Education, science and technology

Bicol Peryodiko, March 2010

Education, science and technology

Several decades ago, James Follows caught the imagination, if not the ire, of Filipinos when he stated that we Filipinos have a “damaged culture”. Well, another foreign expert have reminded us again of our shortcomings , this time in politics, during a lecture dubbed “Science for Peace” at the Yuchengco Auditorium in La Salle University, Taft Manila last February 3.

Prof. Torsten N. Wiesel, 1981 Nobel Prize Winner, called on the candidates in the May 2010 polls to come up with plans related to science and education. He bewailed the low level of campaign by the candidates saying “there’s too much emphasis on the corruption issues”. Nevertheless, he expressed hope that the presidential candidates will produce plans for the future. He also believed that it is very important for a government to have more resources for education and for science and technology.

The “Science for Peace” is part of ASEAN event series “Bridges: Dialogue Toward a Culture of Peace”, hosted by the International Peace Foundation. The event aims to facilitate and strengthen dialogue and communication between societies in Southeast Asia. Through this event, Nobel Laureates, local universities and institutions have formed and established relationships which resulted in common research programs and projects, Mitch Arceo of the Manila Bulletin reported.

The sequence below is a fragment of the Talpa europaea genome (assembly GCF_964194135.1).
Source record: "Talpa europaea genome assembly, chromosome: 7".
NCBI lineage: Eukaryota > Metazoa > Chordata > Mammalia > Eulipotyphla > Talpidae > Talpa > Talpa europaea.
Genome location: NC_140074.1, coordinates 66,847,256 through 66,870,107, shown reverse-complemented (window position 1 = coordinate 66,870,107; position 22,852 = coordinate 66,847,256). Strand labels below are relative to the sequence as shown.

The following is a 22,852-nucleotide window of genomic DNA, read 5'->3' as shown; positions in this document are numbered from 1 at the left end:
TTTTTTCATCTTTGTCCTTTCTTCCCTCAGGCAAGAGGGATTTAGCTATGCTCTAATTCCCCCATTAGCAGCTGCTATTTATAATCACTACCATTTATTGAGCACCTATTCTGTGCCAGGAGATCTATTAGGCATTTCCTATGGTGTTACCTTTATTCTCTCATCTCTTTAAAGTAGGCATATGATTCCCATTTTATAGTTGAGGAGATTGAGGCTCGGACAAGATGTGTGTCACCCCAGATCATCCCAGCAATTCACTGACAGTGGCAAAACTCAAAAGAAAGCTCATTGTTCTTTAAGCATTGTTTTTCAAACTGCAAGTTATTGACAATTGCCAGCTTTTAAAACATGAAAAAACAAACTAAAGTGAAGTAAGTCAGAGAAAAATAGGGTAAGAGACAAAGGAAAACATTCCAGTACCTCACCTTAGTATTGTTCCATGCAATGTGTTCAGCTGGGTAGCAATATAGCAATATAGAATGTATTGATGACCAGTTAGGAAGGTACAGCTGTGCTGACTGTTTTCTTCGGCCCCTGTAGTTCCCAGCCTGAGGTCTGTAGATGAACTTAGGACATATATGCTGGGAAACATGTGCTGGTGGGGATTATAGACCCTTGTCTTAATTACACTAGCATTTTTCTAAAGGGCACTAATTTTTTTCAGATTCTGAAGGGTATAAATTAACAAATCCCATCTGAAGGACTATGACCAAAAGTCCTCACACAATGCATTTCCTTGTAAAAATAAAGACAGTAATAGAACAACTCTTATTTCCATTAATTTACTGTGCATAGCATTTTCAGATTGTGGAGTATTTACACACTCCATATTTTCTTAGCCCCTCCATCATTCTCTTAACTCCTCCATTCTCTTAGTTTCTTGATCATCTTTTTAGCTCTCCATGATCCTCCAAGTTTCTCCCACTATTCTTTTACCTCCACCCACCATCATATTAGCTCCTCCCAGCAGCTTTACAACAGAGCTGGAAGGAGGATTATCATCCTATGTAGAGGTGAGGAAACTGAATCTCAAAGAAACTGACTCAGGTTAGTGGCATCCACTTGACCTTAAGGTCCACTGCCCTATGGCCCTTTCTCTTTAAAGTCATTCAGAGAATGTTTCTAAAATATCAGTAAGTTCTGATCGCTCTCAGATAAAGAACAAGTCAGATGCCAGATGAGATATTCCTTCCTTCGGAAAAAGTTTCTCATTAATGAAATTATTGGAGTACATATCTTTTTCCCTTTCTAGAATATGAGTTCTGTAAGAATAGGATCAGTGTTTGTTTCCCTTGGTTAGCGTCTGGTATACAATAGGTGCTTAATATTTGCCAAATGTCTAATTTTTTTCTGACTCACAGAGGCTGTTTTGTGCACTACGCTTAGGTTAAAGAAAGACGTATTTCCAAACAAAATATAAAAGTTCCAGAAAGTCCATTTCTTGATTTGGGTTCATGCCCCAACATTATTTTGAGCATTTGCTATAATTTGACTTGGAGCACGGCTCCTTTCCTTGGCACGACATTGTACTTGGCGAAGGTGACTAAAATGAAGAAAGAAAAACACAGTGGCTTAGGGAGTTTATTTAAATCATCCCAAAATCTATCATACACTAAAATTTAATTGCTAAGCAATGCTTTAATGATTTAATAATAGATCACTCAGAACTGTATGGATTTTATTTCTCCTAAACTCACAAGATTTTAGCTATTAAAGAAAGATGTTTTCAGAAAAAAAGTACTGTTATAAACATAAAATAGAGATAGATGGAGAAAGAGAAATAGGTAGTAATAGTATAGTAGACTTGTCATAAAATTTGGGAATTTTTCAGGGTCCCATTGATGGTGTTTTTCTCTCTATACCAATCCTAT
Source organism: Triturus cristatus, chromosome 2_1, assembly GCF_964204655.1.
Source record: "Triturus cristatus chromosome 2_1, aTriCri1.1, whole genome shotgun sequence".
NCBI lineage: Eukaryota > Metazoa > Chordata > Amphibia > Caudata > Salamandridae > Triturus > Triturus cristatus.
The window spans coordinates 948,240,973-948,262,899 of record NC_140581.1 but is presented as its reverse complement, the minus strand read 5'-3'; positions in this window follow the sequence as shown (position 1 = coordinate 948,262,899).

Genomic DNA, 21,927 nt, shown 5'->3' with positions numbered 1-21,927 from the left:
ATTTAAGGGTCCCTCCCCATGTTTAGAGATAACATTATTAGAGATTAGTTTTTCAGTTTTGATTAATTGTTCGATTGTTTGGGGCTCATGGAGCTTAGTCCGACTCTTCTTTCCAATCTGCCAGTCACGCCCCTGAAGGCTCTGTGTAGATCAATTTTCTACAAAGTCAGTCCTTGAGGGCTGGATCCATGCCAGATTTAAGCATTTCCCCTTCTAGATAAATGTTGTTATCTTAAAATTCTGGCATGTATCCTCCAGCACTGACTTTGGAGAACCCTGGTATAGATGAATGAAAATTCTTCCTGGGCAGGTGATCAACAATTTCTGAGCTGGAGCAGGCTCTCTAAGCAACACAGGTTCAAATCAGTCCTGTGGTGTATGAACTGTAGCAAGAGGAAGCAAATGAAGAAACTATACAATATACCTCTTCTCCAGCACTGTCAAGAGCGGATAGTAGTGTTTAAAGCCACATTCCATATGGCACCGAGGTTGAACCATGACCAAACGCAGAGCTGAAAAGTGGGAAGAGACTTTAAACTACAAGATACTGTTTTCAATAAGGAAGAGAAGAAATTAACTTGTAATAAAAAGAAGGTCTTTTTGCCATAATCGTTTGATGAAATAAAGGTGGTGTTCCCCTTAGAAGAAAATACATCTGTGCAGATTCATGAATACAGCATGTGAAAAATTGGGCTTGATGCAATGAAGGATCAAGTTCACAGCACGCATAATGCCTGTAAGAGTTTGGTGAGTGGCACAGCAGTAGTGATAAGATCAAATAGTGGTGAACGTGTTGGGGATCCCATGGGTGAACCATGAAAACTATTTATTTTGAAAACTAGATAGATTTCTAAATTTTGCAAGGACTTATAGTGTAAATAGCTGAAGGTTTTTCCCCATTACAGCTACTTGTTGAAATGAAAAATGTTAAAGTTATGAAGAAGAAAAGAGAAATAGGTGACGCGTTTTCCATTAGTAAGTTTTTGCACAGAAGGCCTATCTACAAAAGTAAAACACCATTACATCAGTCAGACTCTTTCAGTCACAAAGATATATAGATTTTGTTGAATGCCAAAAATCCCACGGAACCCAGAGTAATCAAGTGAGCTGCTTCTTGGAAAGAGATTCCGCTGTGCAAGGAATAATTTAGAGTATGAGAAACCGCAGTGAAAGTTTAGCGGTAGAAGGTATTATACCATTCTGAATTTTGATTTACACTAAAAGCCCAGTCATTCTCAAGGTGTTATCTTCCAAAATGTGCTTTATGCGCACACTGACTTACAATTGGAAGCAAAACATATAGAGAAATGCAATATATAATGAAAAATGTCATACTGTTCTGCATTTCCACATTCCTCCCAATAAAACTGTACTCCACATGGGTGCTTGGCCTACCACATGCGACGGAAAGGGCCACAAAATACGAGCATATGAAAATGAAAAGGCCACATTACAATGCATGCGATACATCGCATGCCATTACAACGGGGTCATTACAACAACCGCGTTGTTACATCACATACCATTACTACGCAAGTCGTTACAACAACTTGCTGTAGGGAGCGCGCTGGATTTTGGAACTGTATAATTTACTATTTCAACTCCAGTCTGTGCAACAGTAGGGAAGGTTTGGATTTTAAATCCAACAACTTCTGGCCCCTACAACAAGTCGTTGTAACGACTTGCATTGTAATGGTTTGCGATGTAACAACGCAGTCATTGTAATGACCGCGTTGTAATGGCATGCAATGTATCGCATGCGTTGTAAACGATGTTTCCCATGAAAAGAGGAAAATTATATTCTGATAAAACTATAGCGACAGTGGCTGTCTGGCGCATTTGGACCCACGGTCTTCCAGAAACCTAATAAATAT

That call, coming from an outsider looking inside out, deserves utmost consideration not only by the politicians themselves but even by the top officials from Ched and DepEd. It is very timely in view of the sad state of our education today.

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One of the prevailing ideologies in modern society today is achievement. It means efficiency and effectiveness in doing things that bring forth success. Presidential candidate Manny B. Villar took cognizant of this fact in his column, Of Trees and Forest at the Manila Bulletin, when he wrote: The next president must be achievement-oriented. He must lead the people in collective efforts to hasten the pace of our country’s economic growth.

“One of the first things that the people must do is to rid themselves of negative orientations that have hampered the nation’s economic development for decades”, Villar wrote. He identified the following negative attitudes which, according to him, have long been stumbling blocks in our country’s journey to economic stability and progress---bahala na (fatalism), isaka na (procrastination), wheel of fortune, kanya kanya (divisiveness), and puede na (mediocrity).

According to him, these counterproductive elements in some of our people’s attitudes toward time, life and work should be replaced with positive values. We need a sustained value refocusing program that has every sector of society as a stakeholder, he said.

“The whole process of positive value formation is a continuing education in need of highly credible disseminators and role models .This is a very challenging and complex task for government as the most formidable value carrier”, Villar added. And as if addressing it to himself and the other presidential candidates in general, he wrote: For government to be an effective exemplar of positive values, the leader at the helm of state must have the vision and a spirit of daring to take the road less travelled. How true! How true!